To correct this, she devotes an entire chapter to Livingstone's servants Susi and Chuma. Livingstone died shortly after being so famously found and it was they who carried his body to the coast for transport back to London, while Jacob Wainwright traveled with the body to London. She endeavors to give their side of the story, explaining their rationale for caring for their deceased master, and reconstructing what they might have thought of cosmopolitan London. She also gives a short biography of each servant, trying to expand our vision of an event that has myopically lingered only on two men.
Lastly, Pettitt turns to Stanley. While it seems odd to hold such a figure for the end, it makes sense given his lasting role in shaping our view of Africa. While Livingstone had died shortly after the meeting, Stanley continued to be a celebrity figure until his death in 1904. And as Pettitt points out it was Stanley's portrayal of "darkest Africa" that helped enshrine what was primitive in the mind of the modern world. She notes how his use of the media to establish and further his celebrity status often played up the basest views of Africa and its inhabitants. In 1890, Stanley and African Exhibition was held in London, which served to reinforce every cliché about Africa in the European mind. In the end she notes the most lingering impact of this meeting is that of Stanley's vision of Africa, which remains tacitly hidden in the way we examine the history of the continent.
Pettitt does an admirable job exploring the deeper meaning of the famous handshake at Lake Tanganyika. She does her ablest work in demonstrating how this meeting related to the growth of mass media and the growth of celebrity culture. The Herald was the most modern of all the newspapers in the 1840s, having pioneered both the interview and daily financial news. She shows how this paper run by the brash James Gordon Bennett Jr., was a populist paper gleefully trumping up Stanley's meeting as the victory of not only "the little guy" over old media, but also America over Britain. She also illustrates how Stanly, ever the publicist, reported this event by "tapping into one of the favorite ideas of the day – that of the Anglo-Saxon character." Using this ideology to signify his, and America's, triumph over Britain, he successfully traded on his popularity throughout his own life. He thus used the first mass media event to become the world's first mass media celebrity in Pettitt's view.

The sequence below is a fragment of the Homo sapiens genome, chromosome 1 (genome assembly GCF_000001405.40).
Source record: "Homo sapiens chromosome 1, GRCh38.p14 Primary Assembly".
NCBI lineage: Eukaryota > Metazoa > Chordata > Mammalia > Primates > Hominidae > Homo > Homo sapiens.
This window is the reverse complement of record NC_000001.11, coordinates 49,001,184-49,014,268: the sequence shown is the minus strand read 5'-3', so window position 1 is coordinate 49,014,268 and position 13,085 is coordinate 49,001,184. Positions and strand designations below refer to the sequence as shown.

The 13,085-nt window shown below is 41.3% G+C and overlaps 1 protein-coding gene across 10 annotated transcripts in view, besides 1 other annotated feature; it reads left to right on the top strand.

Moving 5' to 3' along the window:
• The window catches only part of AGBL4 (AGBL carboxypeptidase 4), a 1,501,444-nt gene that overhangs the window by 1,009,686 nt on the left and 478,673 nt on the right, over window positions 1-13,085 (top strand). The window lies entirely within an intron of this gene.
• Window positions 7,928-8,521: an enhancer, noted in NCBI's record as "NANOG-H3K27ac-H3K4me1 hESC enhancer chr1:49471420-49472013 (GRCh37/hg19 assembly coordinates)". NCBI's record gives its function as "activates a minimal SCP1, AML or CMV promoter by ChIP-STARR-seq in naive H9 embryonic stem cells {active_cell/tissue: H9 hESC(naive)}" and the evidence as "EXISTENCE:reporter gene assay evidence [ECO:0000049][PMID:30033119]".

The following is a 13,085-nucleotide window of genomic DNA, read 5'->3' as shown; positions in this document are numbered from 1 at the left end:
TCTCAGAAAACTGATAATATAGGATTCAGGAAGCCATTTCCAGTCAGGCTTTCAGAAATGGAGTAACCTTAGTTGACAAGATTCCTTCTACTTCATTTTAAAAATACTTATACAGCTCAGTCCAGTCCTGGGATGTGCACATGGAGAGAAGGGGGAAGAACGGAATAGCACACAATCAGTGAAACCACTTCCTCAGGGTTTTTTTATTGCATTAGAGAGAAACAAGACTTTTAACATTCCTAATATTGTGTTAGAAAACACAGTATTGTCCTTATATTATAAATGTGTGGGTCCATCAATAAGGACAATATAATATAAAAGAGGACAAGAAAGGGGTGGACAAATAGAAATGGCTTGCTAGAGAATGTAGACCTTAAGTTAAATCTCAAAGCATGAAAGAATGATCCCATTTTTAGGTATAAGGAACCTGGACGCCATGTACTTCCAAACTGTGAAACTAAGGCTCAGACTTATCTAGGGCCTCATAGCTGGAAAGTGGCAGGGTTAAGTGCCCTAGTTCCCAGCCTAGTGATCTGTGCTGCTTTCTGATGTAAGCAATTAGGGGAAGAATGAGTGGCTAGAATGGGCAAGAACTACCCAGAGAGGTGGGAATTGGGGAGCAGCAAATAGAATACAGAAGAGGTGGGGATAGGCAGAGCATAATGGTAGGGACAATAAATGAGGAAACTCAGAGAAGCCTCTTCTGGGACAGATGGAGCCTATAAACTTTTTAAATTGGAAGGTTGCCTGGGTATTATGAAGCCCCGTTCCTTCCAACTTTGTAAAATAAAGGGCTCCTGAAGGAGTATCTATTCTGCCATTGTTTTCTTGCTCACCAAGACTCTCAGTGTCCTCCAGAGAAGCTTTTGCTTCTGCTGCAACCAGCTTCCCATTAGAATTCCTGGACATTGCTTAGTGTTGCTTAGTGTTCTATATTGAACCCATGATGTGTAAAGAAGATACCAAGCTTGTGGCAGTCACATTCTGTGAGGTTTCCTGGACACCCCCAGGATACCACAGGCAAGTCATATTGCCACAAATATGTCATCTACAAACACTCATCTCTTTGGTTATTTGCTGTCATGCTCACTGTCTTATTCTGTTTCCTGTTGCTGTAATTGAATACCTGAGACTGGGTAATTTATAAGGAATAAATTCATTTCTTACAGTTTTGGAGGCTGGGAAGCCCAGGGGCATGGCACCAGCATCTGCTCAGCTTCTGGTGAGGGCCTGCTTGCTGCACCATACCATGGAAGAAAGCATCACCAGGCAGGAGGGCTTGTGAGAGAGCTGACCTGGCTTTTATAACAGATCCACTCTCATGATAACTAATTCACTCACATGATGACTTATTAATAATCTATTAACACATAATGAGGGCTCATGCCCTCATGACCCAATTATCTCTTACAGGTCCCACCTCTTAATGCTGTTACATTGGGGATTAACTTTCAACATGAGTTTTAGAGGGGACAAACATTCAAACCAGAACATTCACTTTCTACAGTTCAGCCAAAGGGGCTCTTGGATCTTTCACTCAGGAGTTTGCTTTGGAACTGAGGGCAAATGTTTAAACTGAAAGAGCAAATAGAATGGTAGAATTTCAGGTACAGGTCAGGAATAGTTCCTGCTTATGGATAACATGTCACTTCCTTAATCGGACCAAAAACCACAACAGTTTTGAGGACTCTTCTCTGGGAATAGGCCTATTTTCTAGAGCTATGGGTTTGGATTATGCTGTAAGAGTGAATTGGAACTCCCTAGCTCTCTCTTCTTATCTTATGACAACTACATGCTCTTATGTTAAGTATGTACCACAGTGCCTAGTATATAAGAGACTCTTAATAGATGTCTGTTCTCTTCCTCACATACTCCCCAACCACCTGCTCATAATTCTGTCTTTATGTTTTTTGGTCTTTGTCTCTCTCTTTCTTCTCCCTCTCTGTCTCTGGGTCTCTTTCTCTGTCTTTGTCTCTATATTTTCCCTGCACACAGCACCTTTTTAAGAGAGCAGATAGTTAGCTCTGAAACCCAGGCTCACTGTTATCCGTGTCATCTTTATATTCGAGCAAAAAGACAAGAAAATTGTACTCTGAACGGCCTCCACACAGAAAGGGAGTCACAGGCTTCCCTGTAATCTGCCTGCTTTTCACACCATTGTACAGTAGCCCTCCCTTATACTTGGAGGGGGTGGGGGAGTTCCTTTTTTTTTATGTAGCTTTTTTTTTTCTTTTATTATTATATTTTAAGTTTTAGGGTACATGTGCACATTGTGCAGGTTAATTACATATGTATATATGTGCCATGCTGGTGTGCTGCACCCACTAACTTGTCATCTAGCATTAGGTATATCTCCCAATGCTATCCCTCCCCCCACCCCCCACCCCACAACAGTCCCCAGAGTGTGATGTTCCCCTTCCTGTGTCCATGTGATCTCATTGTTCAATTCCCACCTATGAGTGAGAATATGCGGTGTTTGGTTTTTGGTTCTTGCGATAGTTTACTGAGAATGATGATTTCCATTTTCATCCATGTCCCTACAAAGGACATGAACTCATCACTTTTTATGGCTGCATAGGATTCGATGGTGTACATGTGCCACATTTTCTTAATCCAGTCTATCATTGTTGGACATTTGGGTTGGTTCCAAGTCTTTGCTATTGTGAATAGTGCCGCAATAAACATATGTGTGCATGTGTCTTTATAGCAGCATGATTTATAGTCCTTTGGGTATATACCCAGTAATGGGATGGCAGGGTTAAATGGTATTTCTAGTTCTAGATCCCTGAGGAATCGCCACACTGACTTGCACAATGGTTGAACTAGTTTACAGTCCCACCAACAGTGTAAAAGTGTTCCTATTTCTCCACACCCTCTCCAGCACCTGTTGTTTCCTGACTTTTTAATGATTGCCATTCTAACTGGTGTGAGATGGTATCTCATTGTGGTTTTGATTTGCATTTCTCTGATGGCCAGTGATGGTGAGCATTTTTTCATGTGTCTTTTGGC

However, two themes which are interspersed throughout her chapters could have used some more focus. She alludes the lingering effect of this meeting on popular culture, but tends to scatter her references throughout the book. Another pattern she notes is how Livingstone's missionary and exploratory work was subsumed behind a Boys Own adventure narrative. Both of these cultural themes could have been developed more fully in a chapter of their own. And as she notes how our views of Africa are still informed by this meeting, one wishes the cultural transformation of the handshake could have been documented parallel to what these changes signified about European views of Africa. My final complaint concerns her treatment of Livingstone. While trying to illustrate his humanity she tends to overreach in her condemnation. At one point she suggests it is "arguable" that he drove his wife to alcoholic despair and his son to depression and death in the American Civil War. Such condemnation hanging its hat on an "arguable" point ends up taking away from her worthy critiques.
As noted these substantive problems are relatively minor. Pettitt has demonstrated that this meeting between Stanley and Livingstone has become part of a symbolic landscape, and as such it deserves to be examined critically.